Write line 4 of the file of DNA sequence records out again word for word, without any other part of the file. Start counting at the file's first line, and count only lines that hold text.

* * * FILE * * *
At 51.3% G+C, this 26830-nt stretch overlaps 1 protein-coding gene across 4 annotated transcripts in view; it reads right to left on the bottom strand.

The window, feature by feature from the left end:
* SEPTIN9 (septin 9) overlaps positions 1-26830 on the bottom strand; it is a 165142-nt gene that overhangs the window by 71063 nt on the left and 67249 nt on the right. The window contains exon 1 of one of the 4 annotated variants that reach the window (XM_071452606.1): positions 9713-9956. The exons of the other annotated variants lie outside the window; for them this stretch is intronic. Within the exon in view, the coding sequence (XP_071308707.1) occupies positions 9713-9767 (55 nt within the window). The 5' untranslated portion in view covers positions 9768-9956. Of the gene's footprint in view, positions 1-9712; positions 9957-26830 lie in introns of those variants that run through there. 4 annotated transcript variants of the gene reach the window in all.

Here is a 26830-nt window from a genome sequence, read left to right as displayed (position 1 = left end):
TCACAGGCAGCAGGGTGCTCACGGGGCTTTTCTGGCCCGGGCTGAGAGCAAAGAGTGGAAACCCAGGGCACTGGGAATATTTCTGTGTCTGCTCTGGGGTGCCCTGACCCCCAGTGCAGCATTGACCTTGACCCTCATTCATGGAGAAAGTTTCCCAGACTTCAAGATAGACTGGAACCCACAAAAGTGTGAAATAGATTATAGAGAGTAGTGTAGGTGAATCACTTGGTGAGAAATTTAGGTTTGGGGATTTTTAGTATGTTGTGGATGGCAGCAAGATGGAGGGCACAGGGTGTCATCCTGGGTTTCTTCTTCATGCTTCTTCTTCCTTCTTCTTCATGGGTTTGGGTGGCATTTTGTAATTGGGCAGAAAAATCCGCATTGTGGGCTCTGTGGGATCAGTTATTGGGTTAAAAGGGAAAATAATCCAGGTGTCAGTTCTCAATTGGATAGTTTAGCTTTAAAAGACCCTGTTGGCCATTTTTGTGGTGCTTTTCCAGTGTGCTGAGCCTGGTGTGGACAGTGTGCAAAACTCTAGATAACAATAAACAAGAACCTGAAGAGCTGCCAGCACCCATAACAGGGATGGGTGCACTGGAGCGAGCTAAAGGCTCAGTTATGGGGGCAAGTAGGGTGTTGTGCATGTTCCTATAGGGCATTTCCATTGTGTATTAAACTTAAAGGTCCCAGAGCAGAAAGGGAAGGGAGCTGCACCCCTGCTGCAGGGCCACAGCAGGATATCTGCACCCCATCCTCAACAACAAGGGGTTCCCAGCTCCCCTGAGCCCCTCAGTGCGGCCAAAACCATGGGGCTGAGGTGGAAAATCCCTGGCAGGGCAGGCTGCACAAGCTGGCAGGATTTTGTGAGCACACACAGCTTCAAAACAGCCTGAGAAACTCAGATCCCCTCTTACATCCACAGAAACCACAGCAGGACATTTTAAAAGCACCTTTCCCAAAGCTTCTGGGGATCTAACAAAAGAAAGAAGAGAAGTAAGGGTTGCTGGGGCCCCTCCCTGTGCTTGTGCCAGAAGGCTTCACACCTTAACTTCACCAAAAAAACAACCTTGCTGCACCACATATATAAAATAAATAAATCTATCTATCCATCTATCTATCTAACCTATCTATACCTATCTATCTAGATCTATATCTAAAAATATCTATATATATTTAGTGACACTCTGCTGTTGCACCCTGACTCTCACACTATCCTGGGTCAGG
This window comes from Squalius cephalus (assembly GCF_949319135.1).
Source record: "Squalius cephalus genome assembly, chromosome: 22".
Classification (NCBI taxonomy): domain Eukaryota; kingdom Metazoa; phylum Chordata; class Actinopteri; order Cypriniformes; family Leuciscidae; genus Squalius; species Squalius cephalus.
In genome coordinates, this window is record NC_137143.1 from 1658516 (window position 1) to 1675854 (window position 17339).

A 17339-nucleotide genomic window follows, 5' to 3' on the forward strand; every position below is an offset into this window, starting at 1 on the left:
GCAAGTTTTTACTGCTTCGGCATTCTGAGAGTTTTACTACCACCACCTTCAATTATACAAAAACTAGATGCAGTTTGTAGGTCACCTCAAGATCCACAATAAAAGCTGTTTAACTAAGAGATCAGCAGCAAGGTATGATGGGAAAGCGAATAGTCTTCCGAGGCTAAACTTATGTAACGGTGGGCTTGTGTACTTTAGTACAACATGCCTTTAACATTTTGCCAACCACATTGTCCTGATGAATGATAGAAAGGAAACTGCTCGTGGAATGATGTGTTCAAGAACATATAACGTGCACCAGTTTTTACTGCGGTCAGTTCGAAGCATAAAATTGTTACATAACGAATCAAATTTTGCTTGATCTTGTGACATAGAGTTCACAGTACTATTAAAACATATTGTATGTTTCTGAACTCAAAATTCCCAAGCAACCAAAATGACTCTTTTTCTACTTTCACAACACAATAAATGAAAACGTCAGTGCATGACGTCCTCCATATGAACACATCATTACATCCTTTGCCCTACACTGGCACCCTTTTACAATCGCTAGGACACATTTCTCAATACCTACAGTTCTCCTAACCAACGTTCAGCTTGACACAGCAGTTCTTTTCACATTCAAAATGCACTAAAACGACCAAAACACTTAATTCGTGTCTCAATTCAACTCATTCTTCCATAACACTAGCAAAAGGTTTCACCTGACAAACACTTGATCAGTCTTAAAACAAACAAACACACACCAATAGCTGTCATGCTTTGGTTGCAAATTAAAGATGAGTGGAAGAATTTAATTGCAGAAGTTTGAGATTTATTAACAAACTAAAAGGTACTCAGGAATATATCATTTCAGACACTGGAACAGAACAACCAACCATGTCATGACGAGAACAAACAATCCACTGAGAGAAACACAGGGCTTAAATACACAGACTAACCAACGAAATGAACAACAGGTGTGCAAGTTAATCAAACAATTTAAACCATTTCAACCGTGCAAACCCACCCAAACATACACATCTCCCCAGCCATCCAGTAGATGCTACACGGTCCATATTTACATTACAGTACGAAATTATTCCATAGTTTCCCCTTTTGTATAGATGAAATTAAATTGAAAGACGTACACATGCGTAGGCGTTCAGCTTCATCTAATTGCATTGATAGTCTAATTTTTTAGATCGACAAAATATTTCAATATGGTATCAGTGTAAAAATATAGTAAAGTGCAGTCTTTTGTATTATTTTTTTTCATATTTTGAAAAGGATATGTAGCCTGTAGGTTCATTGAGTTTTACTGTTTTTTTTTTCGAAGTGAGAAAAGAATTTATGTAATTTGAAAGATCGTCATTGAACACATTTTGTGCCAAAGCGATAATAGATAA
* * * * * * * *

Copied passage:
Here is a 26830-nt window from a genome sequence, read left to right as displayed (position 1 = left end):